Tuesday, September 11, 2012

Bill Barnwell wrong on 2 pt conversion

Bill Barnwell kicks and misses with his best Charlie Brown imitation:

It's pretty easy to pick on Browns coach Pat Shurmur this morning, so let's spare him the cheap jokes and get to the facts. When D'Qwell Jackson picked off Michael Vick and took the return back to the house for a 27-yard touchdown in the fourth quarter of Sunday's game, the Browns took a 15-10 lead before attempting the conversion. Shurmur sent his kicking team out there and picked up an extra point to go up 16-10. On their final meaningful drive, though, the Eagles scored a touchdown and picked up the deciding score on the extra point, winning 17-16 after Brandon Weeden threw his fourth pick of the day.
This isn't an egregious decision because it came back to haunt the Browns; it's a critical failure because Shurmur chose the option that added virtually nothing to his team's chances of winning.2 Kicking the extra point gave the Browns a 16-10 lead with 14 minutes to go; the only advantage it gave them was having the ability to tie if Philadelphia kicked two field goals. That's far less likely to occur than the Eagles scoring one touchdown. The value added by a successful two-point conversion is significantly greater, more than enough to justify the risk of going for two. The footballcommentary.com two-point chart suggests that the Browns should have gone for two unless their chances of converting were below 24 percent, a conversion rate that even the league's worst rushing attack would find attainable.
Furthermore, it's an awful decision because it employs exactly zero foresight. You don't need to be thinking about win probability models or game theory to realize that going from a five-point lead to a six-point one in the fourth quarter is basically worthless. Coaches have charts that tell them when they should kick or choose to go for a two-pointer, but a second-generation coach like Shurmur should have easy decisions like this instilled in his DNA. There are some two-point decisions that require a closer consideration of the variables than the simple numbers indicate. This wasn't one of them.

Homer Smith, perhaps the greatest offensive mind in the history of college football, disagrees.  Coach Smith's formulation is simple and sound.  Going for two is the riskier strategy with a lower expected return.  It therefore makes no sense to go for it unless a coach knows that the single point has no value.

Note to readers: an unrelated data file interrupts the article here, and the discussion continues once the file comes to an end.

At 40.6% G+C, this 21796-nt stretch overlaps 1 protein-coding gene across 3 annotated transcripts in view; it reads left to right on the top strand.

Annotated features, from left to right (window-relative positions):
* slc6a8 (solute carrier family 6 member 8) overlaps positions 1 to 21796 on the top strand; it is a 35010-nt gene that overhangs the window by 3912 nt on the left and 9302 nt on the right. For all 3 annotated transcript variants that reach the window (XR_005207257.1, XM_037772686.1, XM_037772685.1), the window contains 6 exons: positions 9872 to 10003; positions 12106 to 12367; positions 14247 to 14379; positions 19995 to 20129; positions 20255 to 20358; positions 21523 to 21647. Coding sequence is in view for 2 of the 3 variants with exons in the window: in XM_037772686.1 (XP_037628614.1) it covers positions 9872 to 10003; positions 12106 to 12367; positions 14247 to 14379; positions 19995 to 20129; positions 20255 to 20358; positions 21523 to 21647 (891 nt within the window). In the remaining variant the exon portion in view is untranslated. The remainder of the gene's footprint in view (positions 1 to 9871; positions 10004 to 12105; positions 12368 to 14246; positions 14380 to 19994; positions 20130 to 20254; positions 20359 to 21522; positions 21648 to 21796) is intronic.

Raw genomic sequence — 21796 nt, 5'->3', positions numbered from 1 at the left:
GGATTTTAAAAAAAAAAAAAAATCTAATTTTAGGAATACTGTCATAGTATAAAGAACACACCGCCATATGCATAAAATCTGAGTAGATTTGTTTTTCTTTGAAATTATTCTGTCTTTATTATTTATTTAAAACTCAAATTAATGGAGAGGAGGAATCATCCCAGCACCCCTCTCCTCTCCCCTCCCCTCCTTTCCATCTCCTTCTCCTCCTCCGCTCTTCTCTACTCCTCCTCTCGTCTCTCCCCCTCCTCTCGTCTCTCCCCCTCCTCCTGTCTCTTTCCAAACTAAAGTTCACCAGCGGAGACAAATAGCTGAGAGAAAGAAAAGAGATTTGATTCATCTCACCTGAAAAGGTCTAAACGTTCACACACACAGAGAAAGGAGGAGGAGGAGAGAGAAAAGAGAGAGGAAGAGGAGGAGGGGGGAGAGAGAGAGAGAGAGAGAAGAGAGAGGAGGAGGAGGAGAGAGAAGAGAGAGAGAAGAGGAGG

First, compare the likelihoods of making 2 vs. making 1.  The Browns will make the kick 99% of the time -- giving an expected return of .99 points.  The average NFL try for two points succeeds less than half the time -- giving an expected return which is less than the return expected from kicking.  Additionally, the try wouldn't be attempted by the NFL average.  It would be attempted by the Browns' offense, which struggled all day and had a much less likely chance at succeeding in going for it than the NFL average offense.

Second, look at the time remaining.  Were the Browns desperate?  Did they know that the single point would serve no purpose?  Of course not.  There were all kinds of potential scoring combination outcomes for both teams with almost a full quarter remaining to play.  E.g. if the Browns go for it and likely fail, they lead by 5.  If they should later kick a FG to increase the lead to 8, the Eagles are still only one score down.  But if they kick the XPt, a subsequent  FG gives them a 9 pt lead and puts the Eagles 2 scores down. Huge difference.  And the likelihood of getting another FG with nearly a quarter remaining is not small.  The reality is that the point combinations are many.

Smith advised that the decision should only be made to make the riskier play when the time remaining was small enough that the coach can be fairly confident in predicting the likely scores he needs in the time remaining. 14 minutes is way, way too much time left (unless a coach is down by 3 scores e.g. down 24-0 and scores a TD with 14 mins left).

A final note -- using NFL averages to produce some likelihood chart on scoring by each team in a given period of time is ridiculous.  The game isn't played by an Eagle team with an NFL average offense, defense and kicking game vs. a Brown team with an NFL average offense, defense and kicking game, in average weather and average field condition.  Coaching real human beings in a real game with real differences in abilities is not remotely like crunching numbers about averages with a computer.  Games aren't played by numerical averages.

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